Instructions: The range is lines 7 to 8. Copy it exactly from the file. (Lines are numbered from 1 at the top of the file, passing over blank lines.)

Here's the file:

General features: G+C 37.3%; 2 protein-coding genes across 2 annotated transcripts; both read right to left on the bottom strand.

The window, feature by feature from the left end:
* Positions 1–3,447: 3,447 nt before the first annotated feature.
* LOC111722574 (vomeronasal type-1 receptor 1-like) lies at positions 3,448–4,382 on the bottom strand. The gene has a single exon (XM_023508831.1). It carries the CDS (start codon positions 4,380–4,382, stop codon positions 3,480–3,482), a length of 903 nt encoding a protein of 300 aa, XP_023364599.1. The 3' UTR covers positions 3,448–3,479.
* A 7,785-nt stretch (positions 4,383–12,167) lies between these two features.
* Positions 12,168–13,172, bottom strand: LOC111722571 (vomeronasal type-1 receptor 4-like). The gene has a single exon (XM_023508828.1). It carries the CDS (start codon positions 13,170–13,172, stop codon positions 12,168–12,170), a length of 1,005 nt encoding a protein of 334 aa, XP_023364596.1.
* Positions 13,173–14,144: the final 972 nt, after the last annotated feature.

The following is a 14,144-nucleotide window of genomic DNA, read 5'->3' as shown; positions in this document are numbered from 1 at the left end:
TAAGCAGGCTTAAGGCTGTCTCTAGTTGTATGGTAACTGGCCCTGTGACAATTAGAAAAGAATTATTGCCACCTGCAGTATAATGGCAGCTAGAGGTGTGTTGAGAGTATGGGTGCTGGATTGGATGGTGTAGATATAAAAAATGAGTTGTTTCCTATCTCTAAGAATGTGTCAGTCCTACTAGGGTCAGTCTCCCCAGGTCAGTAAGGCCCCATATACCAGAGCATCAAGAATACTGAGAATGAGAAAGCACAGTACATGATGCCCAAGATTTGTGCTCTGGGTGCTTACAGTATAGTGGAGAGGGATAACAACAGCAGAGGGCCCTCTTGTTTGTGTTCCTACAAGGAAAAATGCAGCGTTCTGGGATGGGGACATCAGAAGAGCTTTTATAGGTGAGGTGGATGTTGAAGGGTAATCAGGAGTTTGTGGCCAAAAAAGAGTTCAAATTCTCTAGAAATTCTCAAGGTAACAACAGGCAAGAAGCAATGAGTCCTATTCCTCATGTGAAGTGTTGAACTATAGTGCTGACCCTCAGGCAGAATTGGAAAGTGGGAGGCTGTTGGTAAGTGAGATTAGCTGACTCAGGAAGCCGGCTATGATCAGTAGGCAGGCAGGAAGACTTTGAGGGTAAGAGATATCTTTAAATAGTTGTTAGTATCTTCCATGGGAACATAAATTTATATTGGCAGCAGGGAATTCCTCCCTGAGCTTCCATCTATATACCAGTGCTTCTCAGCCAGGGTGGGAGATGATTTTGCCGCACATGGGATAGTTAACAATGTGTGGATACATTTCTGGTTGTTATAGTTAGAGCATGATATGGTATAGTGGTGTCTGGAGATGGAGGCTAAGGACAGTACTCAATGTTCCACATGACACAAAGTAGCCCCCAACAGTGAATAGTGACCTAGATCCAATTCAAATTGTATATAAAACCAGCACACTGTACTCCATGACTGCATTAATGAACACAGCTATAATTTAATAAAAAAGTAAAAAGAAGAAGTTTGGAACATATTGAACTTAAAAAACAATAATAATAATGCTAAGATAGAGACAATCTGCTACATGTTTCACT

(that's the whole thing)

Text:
* Positions 13,173–14,144: the final 972 nt, after the last annotated feature.

The following is a 14,144-nucleotide window of genomic DNA, read 5'->3' as shown; positions in this document are numbered from 1 at the left end: